Lisa and I have finally reached the Maasai Mara in Kenya, after a long drive from Lake Nikuru. The Mara has been a much anticipated part of out trip, an enormous game reserve-a photographer's dream. This said, today we're headed to the Enkutoto Village in the Rift Valley Province where we'll see an incredible Maasai village. Mui Gai, our guide, has arranged for us to experience the people and culture of this area, a truly remarkable opportunity.
As we enter the village, I'm struck by the distinctive appearance of the tribe in front of us. They are attired in bright orange and turquoise robes. Many of the women have beautiful, hand made, beaded jewelry around their necks, giving them an exotic appeal. Their skin tone is quite dark, and their facial structures include high cheek bones, quite unique relative to what I've seen thus far in Africa.
The Maasai are part of an ethnic group known as the Nilotic, emanating from southern Kenya and northern Tanzania. Numbering 841,622 in the 2009 census, this local population has become well known due to their close proximity to the game reserves of the African Great Lakes. While the language spoken by this tribe is Maa, many are educated in the use of Swahili and English.
The tribe we are visiting today has a traditional semi-nomadic lifestyle, and its people have maintained age old customs. For instance, we see a small group of men on the ground with what appear to be hand drills. By rapidly grinding pieces of wood against each other on a hard surface, the friction of this combustible material produces smoke, then a flame. This looks like magic to me!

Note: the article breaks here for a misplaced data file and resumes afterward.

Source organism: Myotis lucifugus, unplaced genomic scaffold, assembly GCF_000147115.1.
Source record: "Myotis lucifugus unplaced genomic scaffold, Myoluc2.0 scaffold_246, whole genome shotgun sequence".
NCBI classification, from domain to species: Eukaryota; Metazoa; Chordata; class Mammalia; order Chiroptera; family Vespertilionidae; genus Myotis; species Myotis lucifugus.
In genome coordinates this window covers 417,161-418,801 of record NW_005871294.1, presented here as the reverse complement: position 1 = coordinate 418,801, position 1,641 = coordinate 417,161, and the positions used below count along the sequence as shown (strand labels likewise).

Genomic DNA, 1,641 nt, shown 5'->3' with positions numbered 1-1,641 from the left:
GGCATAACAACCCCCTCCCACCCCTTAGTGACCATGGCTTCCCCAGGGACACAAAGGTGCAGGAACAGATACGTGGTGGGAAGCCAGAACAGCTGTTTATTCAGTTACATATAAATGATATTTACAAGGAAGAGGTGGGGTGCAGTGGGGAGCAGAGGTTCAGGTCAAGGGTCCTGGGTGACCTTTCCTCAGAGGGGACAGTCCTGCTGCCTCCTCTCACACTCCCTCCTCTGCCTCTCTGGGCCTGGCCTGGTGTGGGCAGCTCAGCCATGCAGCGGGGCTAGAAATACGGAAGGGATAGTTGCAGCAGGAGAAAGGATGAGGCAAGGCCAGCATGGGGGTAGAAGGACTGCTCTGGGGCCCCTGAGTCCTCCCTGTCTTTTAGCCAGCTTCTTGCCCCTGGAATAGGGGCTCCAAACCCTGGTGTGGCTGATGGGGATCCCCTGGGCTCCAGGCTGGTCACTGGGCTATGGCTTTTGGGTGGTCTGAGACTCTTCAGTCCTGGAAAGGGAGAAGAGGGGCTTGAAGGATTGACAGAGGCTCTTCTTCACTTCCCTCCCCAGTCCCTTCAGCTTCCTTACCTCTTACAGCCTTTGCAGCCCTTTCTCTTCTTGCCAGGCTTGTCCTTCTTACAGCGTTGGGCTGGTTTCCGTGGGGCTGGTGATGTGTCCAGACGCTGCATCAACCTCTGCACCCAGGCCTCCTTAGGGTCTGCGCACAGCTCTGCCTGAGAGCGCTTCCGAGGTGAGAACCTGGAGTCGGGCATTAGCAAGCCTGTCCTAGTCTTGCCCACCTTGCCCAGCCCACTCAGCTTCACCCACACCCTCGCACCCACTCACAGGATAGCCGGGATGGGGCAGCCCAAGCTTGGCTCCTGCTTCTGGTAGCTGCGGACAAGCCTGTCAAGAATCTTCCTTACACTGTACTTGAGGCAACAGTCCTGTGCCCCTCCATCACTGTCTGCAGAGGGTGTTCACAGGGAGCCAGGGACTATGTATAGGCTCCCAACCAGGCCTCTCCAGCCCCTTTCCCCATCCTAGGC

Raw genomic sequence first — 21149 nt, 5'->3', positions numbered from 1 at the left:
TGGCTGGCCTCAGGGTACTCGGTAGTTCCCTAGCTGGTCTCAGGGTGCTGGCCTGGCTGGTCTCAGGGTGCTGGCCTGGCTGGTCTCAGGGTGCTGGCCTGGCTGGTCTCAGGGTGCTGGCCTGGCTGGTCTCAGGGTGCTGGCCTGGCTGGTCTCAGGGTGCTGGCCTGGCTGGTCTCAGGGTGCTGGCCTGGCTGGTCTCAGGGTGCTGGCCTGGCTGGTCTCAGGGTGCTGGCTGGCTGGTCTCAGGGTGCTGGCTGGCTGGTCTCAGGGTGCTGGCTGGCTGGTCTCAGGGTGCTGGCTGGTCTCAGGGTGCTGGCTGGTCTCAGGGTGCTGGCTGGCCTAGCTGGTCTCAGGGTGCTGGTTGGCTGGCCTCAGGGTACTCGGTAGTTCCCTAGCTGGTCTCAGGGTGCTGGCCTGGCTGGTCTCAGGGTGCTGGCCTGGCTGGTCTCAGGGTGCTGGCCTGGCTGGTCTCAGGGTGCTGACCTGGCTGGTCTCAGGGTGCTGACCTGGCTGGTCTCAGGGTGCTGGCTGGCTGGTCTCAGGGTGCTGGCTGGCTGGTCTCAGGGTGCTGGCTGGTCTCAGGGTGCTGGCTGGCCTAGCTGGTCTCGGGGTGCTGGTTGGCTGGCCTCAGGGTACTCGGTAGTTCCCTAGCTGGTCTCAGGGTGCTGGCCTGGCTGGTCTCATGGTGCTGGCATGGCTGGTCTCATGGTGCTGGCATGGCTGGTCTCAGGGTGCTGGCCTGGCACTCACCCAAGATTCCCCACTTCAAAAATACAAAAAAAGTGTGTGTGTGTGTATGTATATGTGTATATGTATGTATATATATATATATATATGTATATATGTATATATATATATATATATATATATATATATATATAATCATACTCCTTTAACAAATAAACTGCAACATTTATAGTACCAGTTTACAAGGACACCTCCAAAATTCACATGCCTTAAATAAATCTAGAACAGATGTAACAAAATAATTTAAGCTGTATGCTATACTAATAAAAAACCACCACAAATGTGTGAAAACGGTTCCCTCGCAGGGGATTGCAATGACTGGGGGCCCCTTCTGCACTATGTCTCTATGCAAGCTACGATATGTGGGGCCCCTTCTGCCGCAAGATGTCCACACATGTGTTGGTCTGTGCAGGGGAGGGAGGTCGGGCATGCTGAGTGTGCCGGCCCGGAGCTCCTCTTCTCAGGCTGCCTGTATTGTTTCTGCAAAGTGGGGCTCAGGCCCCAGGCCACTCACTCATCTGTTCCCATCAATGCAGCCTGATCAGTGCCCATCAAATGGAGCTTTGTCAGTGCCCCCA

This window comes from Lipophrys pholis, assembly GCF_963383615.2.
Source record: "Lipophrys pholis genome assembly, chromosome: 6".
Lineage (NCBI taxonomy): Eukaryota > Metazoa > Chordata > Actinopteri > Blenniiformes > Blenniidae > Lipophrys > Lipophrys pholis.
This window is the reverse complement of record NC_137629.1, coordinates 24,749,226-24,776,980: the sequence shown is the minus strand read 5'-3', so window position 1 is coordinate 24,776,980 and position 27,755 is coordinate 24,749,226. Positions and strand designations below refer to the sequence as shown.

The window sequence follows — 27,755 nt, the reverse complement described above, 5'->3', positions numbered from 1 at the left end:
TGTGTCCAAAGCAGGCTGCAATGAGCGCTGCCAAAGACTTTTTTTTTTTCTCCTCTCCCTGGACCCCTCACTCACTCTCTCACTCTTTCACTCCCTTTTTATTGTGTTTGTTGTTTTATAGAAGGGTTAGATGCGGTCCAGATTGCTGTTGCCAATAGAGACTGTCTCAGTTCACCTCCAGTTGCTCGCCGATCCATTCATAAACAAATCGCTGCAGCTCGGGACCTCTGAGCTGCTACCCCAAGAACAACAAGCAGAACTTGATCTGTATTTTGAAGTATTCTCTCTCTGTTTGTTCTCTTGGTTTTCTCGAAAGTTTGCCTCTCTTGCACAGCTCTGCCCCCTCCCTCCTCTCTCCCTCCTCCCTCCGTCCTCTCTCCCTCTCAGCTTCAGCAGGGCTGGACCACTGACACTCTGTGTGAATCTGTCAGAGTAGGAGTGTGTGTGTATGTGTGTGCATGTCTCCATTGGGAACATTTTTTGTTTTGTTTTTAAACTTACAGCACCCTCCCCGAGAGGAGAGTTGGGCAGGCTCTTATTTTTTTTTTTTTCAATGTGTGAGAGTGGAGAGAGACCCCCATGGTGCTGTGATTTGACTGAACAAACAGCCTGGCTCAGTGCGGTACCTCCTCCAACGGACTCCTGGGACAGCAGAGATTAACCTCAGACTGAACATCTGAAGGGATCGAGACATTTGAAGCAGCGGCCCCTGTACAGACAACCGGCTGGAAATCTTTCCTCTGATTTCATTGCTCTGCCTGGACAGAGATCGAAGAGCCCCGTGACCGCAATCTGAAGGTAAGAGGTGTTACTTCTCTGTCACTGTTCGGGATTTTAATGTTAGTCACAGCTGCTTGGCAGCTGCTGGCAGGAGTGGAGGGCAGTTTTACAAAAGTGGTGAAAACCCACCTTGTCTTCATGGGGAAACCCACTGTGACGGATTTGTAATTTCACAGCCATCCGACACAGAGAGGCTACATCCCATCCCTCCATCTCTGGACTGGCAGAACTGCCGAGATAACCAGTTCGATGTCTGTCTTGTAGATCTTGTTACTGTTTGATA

According to their own oral history, the Maasai began migrating from their orgins in the lower Nile valley around the 14th century. Consistent with their reputation as fearless warriors and cattle-rustlers, they forcibly displaced many ethnic groups in this region, absorbing mainly Southern Cushitic groups. By the mid-19th century, the Maasai teritory had reached its largest size, covering the majority of the Great Rift Valley. Predominantly cattle raisers, many in this group became raiders, using spears, shields and throwing clubs to depopulate southeastern Kenya.
As we walk around the grounds, a Maasai elder comes into view, sitting on the ground, appearing deep in reverie. I don't want to disturb him; he appears so contemplative. Mui Gai explains that the Massai society are strongly patriachal, with elder men deciding most major matters for the tribe. The laws that govern behavior are oral, passed on from one generation to the next. Conflicts between tribe members are settled in an out-of-court process known as amitu, to make peace. Settlements in disputes result in payment with cattle and a substantial apology.
The Massai have had an historically high infant mortality rate. It is for this reason that babies are not recognized by the tribe until they reach 3 months of age. This problem has improved as women have been introduced to clinics and hospitals during pregnancy, allowing more infants to survive. Wandering around the grounds, I come in contact with a beautiful woman with her baby. We're in the mid-day sun, and her bright white teeth stand out, surrounded by her dark skin and colorful dress. These people seem very friendly to tourists, which I'm sure has to do with the admission fee Mui Gai paid on the way in.
After several hours, it's time to go back to our bungalow. We've bought some tchotchke from the natives, making them quite happy we came to visit them. I know that a lot of what we've seen today is a show for the tourists. Nevertheless, the Massai people have done a fairly good job of maintaining their pastoral lifestyle in the face of influences imposed upon them by the modern world. I'm now looking forward to our late afternoon jeep drive through the game reserve, in search of free roaming animals in optimal lighting conditions.